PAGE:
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Eleventh . . . drawing into my second decade

First posted Monday 11th January 2021


While the year had started cold and snowy again, it soon cleared and I was back in the studio painting for the upcoming shows. In April I accompanied David’s, increasingly frail, mother to the USA, where my sister-in-law, Miriam Allen, was rehearsing a recital of ‘Secret Garden’ for A.V.A. Ballet Theatre, along with her friend, choreographer and co-director of the Dance Company Director, Alex Van Alstyne. I was able to go back stage at the dress rehearsal to sketch and reference the dancers - corps and minor leads danced by older students from the Conservatory of Dance (including David’s niece, Eve) where Miriam is principal teacher, and lead role danced by Kate Crew-Linsley, a soloist with Ballet West (San Francisco). Again, the sketchbook came out, and I experienced a ‘Degas’ phase enjoying the behind-the-scenes (literally) stories .

On my return to England (no delays this time), I exhibited at Chatsworth in May. I’m afraid that I had seen declining returns at Chatsworth for a few years and it was not a good show for me at all this time. When I started exhibiting at Chatsworth I was the only artist there with my own trade stand. There was also an art dealer, and another artist in the rural crafts Pavilion. In 2011 there were ten artists and two art dealers, which is just too many for the size of the showground. Shows are costly – stand costs; set up costs; insurance; staff (including feeding them!); framing; print and card stock. Also, a four-day show takes two weeks from my studio time - preparation, the actual time at the show ground and lying down in a darkened room afterwards to recover - both physically and back to the mind-set I need to paint. So reluctantly, as it is the most beautiful setting, I made the decision not to return.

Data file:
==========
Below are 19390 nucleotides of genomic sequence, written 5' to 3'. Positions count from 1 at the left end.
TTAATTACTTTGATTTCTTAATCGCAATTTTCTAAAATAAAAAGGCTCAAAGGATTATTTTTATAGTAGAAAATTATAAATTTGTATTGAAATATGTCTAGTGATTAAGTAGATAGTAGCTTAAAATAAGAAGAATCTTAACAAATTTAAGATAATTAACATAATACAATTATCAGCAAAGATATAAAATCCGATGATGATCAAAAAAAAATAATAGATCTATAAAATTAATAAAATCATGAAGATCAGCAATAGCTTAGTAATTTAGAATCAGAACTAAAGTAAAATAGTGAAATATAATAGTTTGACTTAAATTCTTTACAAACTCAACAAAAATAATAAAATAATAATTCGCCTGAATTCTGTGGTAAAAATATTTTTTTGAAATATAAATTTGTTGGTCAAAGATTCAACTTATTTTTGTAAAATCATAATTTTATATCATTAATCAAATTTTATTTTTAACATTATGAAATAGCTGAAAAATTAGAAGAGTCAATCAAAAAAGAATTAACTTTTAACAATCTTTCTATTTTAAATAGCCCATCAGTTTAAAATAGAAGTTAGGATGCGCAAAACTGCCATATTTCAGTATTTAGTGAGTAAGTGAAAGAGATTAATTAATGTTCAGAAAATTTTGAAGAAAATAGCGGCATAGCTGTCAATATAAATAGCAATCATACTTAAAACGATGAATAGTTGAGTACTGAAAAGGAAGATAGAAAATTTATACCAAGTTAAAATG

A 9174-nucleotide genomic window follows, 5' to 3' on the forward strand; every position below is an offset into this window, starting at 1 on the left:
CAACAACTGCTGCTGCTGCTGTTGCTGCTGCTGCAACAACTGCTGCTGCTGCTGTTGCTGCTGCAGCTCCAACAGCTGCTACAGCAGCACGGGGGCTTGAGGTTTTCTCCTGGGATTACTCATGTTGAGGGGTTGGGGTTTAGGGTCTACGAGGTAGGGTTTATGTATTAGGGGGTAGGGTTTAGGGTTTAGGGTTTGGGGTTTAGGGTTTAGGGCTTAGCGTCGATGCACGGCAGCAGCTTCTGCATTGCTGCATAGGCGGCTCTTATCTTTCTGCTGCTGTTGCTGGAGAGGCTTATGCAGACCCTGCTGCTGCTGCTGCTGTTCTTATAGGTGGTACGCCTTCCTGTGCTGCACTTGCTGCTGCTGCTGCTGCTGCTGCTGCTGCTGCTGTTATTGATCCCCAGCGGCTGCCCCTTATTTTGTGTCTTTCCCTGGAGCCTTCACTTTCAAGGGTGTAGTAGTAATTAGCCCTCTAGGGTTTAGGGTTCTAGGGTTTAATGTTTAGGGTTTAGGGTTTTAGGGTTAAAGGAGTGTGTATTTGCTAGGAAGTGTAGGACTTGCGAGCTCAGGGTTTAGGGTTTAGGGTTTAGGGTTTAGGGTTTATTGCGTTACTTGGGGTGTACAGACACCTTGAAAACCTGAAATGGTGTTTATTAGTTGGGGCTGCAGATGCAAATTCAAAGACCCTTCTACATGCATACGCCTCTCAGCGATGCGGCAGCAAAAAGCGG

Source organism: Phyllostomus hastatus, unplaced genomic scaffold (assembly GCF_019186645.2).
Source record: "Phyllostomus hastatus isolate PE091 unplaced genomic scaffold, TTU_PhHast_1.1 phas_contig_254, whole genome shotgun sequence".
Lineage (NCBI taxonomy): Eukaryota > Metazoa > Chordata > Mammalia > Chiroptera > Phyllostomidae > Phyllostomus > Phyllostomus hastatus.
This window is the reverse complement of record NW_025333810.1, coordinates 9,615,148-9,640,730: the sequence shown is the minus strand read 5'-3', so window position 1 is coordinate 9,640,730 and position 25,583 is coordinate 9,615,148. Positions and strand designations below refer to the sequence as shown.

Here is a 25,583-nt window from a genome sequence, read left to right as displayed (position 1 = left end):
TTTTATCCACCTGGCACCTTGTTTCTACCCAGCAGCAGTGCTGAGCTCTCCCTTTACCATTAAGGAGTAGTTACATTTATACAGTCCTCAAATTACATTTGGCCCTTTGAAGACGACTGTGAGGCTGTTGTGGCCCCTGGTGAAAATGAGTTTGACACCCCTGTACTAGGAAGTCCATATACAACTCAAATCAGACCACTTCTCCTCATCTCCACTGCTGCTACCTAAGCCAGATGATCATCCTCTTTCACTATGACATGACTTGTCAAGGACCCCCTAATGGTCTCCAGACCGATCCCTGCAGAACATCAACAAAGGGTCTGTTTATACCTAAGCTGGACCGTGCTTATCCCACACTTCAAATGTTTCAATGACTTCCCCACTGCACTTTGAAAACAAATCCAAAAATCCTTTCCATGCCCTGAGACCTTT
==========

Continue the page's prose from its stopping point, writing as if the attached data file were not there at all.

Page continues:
Giving up a show is always a difficult decision. While I need to exhibit and sell my work to make a living in order to keep painting, I had also come to appreciate, and look forward to, visits from people who come to my stand year after year, some of whom have become collectors and/or friends. Bramham is the show where I have exhibited for the longest, and at times my stand feels more like a social event! I don’t exactly remember when, but the organisers introduced ‘Late night shopping (4pm to 8pm on the Friday of the show and free entry from 4pm), and the in second year of this feature it coincided with my birthday, so we started to offer drinks and snacks. It was so popular (and while not intended as such, became one of our best sales promotions) that we have continued it to this day. The Pastel artwork ‘Caravaggio’ was sold at our ‘late night’ shopping evening in 2011.

I remember it well, because the buyer was transfixed when they first saw the artwork on the wall. Caravaggio is not the name of the horse, but of a late 16th/early17th century Italian painter, Michelangelo Merisi da Caravaggio. As well as being famous for a somewhat colourful and violent lifestyle, he is known for dramatic compositions and bold use of strong contrast lighting in his paintings. In artistic terms the latter is referred to as chiaroscuro, and I did consider, then reject, that as a title. In Caravaggio, I was playing with high contrast and ‘lost edges’. Images on black backgrounds have become a bit of a stylistic trope, especially in animal art, (seemingly influenced by a move toward that in photography). However, it was a subject I wanted to explore with a ‘black horse on a black background’, and the many colours involved in depicting that. The piece is drawn on a black substrate, but there are many nuances of the colour black*, and you can see from the image that by also adding pastel to the lower part of the background, it changes the appearance of the black paper in relation. I was increasingly becoming interested in colour and, though I had not started to study colour theory yet, with hindsight I can see the experiments and discoveries I was making were leading me toward that. Caravaggio was a bit of a ‘one off’ but I am still flattered and humbled by the buyer’s strong reaction to it, and pleased that the artwork continues to be so well loved.